From knights in castles to armed security teams, protecting property has been an issue for centuries. Through trial and error, security systems have evolved to help individuals and business owners secure their belongings. However, some methods are better than others. Here to share his top two security systems for commercial buildings is OEC’s master locksmith, Eddie Pacheco.
OEC: Eddie, between starting as a vehicle locksmith to becoming a master locksmith for buildings, you have seen a lot of security solutions. Which solutions do you recommend your commercial office customers use to secure their facilities?
Eddie: I have two systems that I prefer to use. They differ in function, but both provide heightened security without all the headaches. The more traditional solution I recommend is IC Cores.
IC Cores save time and energy when you need to rekey. Rather than taking apart all the door hardware to rekey the lock, all the locksmith has to do is walk up with a control key, pop out the existing lock, and pop in a new core. It is fast and efficient and gets the building up and running in no time.
IC cores work exceptionally well in large corporations with chain stores or large campuses. For example, a forward-thinking chain like AutoZone plans ahead for security. With so many locations around the US, they must share a similar system.
IC Cores come into play when a site needs to rekey its locks. In AutoZone’s case, they already have a new set of cores ready for installation that will match their other locks.
IC Cores For Campuses
For a building with multiple campuses, IC Cores are an easy way to implement a Master Lock control system. Generally, there is a Grand Master key, held by the facilities manager, that works for everything. Then you can set up locks for different buildings and have a key that only opens one.
This helps narrow down the access people have to certain buildings. Then you can have keys that only open specific locks within a building, say an individual office. So, the facilities manager can open any lock in the entire campus, but the employee is limited to one room. All the while, it is one easily replaceable lock managing all the access.
OEC: What other solution do you recommend our customers use?
Eddie: The other system I have seen many property management companies use is an access control solution. This system allows building managers to control who has access to a building at any time. It is an electronic system run using a panel.
In the past, people would have badges that allowed them to scan into a building. However, badges could be given away or even stolen to get into a building. This presented a major security risk.
Today, access control runs using mobile credentials requiring authentication and authorization. Since everyone has their phone with them all the time, it acts as their key into the building. Employees are much more reluctant to hand someone their phone than a badge, which helps improve security and prevent unauthorized access.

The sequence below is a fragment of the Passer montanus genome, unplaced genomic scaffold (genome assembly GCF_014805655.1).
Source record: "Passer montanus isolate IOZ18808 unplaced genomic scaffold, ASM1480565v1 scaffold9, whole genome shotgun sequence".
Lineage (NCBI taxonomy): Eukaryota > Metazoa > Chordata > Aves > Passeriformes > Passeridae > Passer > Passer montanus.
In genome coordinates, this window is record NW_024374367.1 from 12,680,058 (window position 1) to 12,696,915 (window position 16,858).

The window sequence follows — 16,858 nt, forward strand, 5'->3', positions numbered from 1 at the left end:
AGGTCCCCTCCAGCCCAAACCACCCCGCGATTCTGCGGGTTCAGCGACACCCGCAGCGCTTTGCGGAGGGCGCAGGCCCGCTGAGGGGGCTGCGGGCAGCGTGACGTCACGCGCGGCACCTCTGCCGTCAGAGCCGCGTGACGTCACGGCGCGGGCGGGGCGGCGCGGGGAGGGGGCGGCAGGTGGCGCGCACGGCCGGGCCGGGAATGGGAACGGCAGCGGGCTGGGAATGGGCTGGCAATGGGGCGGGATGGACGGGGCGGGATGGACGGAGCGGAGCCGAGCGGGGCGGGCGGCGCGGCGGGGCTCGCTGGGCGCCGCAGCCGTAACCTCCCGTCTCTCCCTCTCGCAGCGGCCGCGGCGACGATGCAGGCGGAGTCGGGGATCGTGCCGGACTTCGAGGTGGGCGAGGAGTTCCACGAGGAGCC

Even if an employee’s phone gets stolen, the access control manager can revoke access to that device at anytime. It also gives building managers peace of mind in the case of an employee termination.
Since the employee uses a phone rather than a key, the building owner does not have to track down the physical key. With a key, you never know if it was duplicated, lost, or stolen. With access control, you have complete control over who can access the building.
Similar to using IC Cores, access control can give role-based access control (rbac) to individuals. While the facilities manager is authorized to access everything in real time, employees may be given only discretionary access control (dac).
Companies Who Would Benefit From Access Control
OEC: What are some buildings that can benefit most from implementing an access control system?
Eddie: I have a hospital where I do a lot of work. I am in the building three to four times in any given month, changing locks and fixing hardware. As a hospital, the locks are in use around the clock. One lock could be opened with a key at least one hundred times a day.
With so much use, the cores get worn out, and employees can’t access the rooms. That leads to Friday night or weekend calls asking me to come in and fix a lock so they can get back to business.
If the hospital implemented an access control system, it wouldn’t have so many lock issues. Rather than using physical access control like a key that wears down the cylinders, it would be electrified hardware opening the door. Employees wouldn’t have to worry about people getting a hold of lost keys; they would use their phones (which are password protected). There would be no more late-night or weekend calls for service because the hardware would last longer and work better.
In the end, when locks fail, it is because they are old. The more we can do to replace locks easily or use access control systems, the more time and money companies save on security.
Learn more about OEC’s: Total Door Works capabilities today!
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